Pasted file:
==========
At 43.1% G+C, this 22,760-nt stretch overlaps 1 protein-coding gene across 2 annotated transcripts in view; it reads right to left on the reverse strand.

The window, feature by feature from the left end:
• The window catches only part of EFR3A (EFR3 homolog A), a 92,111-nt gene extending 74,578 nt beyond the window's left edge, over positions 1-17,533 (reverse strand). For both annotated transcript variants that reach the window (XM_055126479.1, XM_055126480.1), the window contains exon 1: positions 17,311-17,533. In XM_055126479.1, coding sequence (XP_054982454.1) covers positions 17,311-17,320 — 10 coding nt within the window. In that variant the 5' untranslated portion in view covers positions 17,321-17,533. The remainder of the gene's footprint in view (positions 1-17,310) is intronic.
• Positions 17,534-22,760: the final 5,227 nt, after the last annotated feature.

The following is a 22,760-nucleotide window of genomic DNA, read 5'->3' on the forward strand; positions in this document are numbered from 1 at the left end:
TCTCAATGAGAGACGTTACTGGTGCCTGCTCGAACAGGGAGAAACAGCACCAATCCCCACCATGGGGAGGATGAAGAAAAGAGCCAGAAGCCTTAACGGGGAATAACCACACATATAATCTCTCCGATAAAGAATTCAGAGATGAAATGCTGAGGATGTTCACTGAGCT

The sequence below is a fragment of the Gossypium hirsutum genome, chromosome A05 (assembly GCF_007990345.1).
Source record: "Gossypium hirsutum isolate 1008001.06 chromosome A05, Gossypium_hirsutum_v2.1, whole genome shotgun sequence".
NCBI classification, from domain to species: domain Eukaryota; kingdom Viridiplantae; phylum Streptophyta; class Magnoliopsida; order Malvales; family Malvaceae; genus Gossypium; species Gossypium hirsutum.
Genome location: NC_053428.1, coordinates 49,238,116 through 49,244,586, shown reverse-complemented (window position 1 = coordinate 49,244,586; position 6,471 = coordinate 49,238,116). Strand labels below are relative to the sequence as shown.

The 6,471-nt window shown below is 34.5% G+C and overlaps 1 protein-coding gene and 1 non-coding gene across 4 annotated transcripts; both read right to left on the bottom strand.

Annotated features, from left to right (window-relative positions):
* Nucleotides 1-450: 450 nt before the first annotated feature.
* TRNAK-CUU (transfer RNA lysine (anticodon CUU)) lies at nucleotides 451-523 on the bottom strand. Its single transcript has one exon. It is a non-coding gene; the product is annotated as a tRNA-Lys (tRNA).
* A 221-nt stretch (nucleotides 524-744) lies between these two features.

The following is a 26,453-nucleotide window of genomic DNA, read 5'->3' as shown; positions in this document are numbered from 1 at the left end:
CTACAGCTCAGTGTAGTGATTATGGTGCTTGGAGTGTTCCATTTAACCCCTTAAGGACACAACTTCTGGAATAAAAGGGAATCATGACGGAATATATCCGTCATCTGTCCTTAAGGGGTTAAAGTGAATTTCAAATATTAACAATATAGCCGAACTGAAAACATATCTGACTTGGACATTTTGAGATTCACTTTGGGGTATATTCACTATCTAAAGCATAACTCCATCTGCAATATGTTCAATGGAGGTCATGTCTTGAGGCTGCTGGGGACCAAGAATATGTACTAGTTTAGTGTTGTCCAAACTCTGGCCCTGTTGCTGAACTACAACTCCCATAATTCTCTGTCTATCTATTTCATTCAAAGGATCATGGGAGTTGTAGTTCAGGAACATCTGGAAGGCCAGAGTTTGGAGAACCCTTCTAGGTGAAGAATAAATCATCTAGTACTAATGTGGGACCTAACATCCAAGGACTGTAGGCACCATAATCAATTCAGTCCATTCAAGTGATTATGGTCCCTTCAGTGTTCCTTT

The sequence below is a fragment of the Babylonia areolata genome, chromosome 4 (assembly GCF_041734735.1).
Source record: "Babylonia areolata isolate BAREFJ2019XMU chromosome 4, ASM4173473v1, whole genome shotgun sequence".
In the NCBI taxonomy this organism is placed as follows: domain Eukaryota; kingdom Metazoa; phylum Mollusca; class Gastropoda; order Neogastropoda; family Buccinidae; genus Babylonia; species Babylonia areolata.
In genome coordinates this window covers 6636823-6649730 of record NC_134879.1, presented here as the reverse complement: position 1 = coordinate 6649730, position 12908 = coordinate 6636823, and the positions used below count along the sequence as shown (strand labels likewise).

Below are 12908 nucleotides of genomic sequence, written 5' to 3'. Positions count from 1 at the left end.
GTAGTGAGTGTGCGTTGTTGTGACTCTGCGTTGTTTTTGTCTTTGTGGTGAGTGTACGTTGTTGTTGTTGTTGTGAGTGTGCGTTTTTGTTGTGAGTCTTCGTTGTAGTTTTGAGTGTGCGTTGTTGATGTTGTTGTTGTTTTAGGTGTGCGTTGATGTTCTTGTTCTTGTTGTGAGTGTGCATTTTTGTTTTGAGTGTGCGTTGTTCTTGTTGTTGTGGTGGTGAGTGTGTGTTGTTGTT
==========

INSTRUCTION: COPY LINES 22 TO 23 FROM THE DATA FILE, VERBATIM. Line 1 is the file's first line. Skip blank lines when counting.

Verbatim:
Below are 12908 nucleotides of genomic sequence, written 5' to 3'. Positions count from 1 at the left end.
GTAGTGAGTGTGCGTTGTTGTGACTCTGCGTTGTTTTTGTCTTTGTGGTGAGTGTACGTTGTTGTTGTTGTTGTGAGTGTGCGTTTTTGTTGTGAGTCTTCGTTGTAGTTTTGAGTGTGCGTTGTTGATGTTGTTGTTGTTTTAGGTGTGCGTTGATGTTCTTGTTCTTGTTGTGAGTGTGCATTTTTGTTTTGAGTGTGCGTTGTTCTTGTTGTTGTGGTGGTGAGTGTGTGTTGTTGTT